But because Jack was the main character of the show, the show stopped with his earthly death.  The rest of the living characters lived their rest of their lives and eventually died, the show just didn’t continue to follow their earthly lives.

So when Jack died in 2007 (three years after originally crashing on the island), and (say, for example) that Kate died in 2051, they met at the same time in “the waiting room”.  (Because time doesn’t exist after earthly life ends.)  Then they went on to Heaven with the rest in the church.  (And Ben went once he was ready.)

The writers were clever to utilize a nearly universal belief that there is some sort of life after death.  The episode was quite saturated in Christianity (which was a smart idea since most of America identifies with some version of it), yet didn’t write off other popular international religious beliefs, thanks to the “major six religions of the world” stained glass window in the church.  The point wasn’t to depict any religion’s specific teaching on the afterlife as specifically accurate, but to instead play and expound on our perceived general ideas on life after death and the importance of the people in our lifetime after we die.

I don’t see how LOST could have ended any other way.  Yes, technically “all our questions” were not answered.  But it involves using our imaginations and clues from the show to fill in the blanks, as we as Losties have been doing the whole time.  It will bring me much joy to take matters into my own hands by filling in these blanks with many more LOST posts to come.

Comments welcome.

(They will most likely be spun off into a new post if they are interesting, insightful, or raise a good question; or instantly deleted if they are full of nerd spite: “NO!  You’re wrong!  What really happened was…  Looks like you never thought of that while trying to make your weak point, did you?…”).

http://today.msnbc.msn.com/id/37320802/ns/today-entertainment/

The First Steps on the Earth

I like to be where no man has gone before.



Ten years ago during the summer of 2000, I travelled to California for the first time in my life.  The plane landed in Sacramento (which ended up being the hometown of my wife, whom I would meet six years later), then I took a 3 hour bus ride north to Redding.  It was the token instance in my life where the airline sent my luggage to the wrong city.

Meaning that I, along with the group of ten or so others I was with, had to wait until the next day until our clothes and toiletries arrived.  Since that flight, I have always made a point not to bring on any luggage onto a plane other than my carry-on.  (I even spent an entire week in New Zealand in 2007 with just one bookbag of my belongings, which I was able to stuff into the overhead compartment for the flights.)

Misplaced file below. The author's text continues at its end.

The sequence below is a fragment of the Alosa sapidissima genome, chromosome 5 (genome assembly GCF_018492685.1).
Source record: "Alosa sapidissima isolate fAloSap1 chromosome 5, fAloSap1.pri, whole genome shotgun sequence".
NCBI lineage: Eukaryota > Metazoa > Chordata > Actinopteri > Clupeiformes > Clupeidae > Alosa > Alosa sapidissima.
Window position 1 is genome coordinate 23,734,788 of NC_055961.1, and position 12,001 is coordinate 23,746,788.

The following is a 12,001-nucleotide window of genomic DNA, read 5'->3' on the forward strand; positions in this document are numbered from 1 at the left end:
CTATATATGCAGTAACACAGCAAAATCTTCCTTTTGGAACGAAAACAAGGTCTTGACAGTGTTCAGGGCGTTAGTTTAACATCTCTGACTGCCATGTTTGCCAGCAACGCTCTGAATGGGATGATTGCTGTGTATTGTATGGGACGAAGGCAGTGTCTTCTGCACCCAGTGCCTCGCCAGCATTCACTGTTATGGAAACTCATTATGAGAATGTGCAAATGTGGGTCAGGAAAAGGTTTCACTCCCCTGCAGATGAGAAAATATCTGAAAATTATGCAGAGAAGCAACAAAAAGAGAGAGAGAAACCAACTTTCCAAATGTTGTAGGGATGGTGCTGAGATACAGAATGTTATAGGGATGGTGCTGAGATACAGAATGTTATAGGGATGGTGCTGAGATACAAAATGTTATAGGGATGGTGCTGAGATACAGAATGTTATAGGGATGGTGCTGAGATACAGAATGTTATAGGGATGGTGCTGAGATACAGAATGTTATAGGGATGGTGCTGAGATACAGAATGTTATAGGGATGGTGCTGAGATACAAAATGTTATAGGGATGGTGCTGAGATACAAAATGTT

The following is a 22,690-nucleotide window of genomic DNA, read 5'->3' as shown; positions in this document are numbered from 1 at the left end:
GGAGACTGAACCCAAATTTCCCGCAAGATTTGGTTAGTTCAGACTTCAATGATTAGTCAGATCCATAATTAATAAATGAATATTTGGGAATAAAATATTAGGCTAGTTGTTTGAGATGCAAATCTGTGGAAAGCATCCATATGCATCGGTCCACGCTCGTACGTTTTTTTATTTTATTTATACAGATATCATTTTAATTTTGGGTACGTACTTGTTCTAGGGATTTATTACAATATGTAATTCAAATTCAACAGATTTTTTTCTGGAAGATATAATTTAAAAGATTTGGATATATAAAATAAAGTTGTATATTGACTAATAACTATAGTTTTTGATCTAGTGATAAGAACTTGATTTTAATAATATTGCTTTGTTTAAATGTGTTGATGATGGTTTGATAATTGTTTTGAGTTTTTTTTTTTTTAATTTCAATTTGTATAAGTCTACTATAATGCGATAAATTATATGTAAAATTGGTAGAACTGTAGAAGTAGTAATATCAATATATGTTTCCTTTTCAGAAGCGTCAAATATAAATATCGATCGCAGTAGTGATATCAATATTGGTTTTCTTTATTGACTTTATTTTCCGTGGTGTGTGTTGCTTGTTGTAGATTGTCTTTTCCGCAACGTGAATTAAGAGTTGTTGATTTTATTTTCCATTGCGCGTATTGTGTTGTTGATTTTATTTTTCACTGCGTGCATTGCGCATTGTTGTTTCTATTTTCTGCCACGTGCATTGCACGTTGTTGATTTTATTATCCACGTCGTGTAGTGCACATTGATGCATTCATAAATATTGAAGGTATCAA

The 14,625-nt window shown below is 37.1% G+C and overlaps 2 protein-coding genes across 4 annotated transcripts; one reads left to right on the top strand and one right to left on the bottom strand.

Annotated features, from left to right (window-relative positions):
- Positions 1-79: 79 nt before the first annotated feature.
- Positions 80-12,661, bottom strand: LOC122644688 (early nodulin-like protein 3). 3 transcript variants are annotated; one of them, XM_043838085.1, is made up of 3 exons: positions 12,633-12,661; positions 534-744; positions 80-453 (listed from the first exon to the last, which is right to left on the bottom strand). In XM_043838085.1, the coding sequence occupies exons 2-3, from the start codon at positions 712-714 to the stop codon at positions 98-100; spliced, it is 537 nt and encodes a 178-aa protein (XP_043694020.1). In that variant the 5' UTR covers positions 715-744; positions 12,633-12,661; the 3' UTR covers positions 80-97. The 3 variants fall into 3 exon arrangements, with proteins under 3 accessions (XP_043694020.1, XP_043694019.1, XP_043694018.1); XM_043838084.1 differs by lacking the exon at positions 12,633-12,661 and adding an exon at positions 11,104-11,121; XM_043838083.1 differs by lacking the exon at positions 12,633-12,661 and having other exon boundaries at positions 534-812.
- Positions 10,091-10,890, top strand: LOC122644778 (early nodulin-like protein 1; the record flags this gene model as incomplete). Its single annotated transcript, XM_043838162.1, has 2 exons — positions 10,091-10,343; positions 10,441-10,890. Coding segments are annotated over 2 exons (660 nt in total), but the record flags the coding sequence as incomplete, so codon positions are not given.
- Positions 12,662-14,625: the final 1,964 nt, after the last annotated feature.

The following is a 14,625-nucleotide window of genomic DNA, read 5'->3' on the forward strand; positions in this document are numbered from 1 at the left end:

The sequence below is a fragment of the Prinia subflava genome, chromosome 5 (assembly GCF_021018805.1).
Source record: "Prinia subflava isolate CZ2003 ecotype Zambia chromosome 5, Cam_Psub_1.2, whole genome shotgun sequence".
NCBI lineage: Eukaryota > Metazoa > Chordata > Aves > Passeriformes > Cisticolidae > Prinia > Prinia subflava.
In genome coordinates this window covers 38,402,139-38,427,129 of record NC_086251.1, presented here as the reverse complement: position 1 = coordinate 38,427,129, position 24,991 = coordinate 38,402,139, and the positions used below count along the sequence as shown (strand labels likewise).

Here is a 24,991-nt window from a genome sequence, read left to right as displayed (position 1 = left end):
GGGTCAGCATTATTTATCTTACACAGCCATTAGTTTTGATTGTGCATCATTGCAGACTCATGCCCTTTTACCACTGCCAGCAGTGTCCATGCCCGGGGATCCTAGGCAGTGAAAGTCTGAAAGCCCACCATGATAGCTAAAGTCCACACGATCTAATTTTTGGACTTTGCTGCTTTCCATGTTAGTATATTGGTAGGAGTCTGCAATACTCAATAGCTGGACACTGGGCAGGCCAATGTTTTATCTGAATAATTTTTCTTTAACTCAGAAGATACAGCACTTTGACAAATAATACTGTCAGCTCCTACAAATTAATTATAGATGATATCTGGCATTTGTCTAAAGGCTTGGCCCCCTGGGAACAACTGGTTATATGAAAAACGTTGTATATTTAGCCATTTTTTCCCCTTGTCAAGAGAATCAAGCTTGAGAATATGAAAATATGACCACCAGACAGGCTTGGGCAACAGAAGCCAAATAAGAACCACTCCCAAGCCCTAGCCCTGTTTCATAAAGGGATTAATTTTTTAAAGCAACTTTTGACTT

That summer, age 19, I was part of college singing group that got to spend two weeks out in the mountains of northern California as we performed songs at a summer camp and were the actual camp counselors as well.  Best I can remember, we thought we were pretty cool at the time.

Christi Soderberg, one of my friends from the group, always called me Peter Brady, because in an attempt to mock the college’s dress code, I “permed” my long shaggy hair, so that it would appear that my hair was short enough to be deemed acceptable (above the eyebrows, off the ears and collar).  And even after my hair eventually grew back straight, I was still Peter Brady.

During the weekend between the two weeks of work we were rewarded with a hiking trip to the top of Mount Lassen, which is an active volcano that’s peak is 2,000 ft high.  Because the volcano is so steep, the only safe way to climb it is to hike around and up it, which takes a good two hours minimum.  We started at the bottom in the hot summer sun, but by the time we reached the top, we were marching in snow.

http://en.wikipedia.org/wiki/Mount_Lassen

Mount Lassen

It was definitely my kinda thing.  Spending a Saturday morning hiking a volcano, shimmying up and over to the most dangerous and scenic spot once I reached the top, finding some weird satellite-type device in the process and wondering how few people in the world have been at that exact spot. That’s something I often think about.

How many people have stepped on the exact spots of the Earth I am standing on right now?  How often (seldom is the better word) do I step on “unstepped” spots?  I try to visualize all the ground around me covered in blue footprints, seeing random spots that have never been stepped on.

I realize the Earth is really old and that billions of people have lived here during its lifetime, but surely sometimes I take the first step on certain corners of the world.

The Winter Olympics is coming to an end.  These athletes (and ice skaters, whom I watch mainly to see fall after they do a Triple Axel jump and also to make fun of their sequin-infused outfits) live for the opportunity to break the current record.  I’ll never know the high that Shaun White gets to experience as he flies through the air on his snowboard.  My only experience snowboarding was in Maggie Valley, NC back in 2001 and involved me constantly falling over every 4.3 seconds.

I’m not an athlete who finds freedom and thrills in breaking records of Olympic history.  Instead, I am an explorer who finds freedom and thrills in discovering new niches of the world.  I may not be able to discover something new, but I can discover something rare.  It’s nothing impressive, really, to the rest of most of the world.  But for me, I thrive on those places and those moments.  Then I can take snapshots of the scenic route.

Related Posts by the Same Author:

The Scenic Route http://wp.me/pxqBU-pL

Parks and Rec http://wp.me/pxqBU-jw

WOLBI Florida Ensemble 1999-2000

My friend Christi Mack and I at the top of Mount Lassen in 2000 and 2001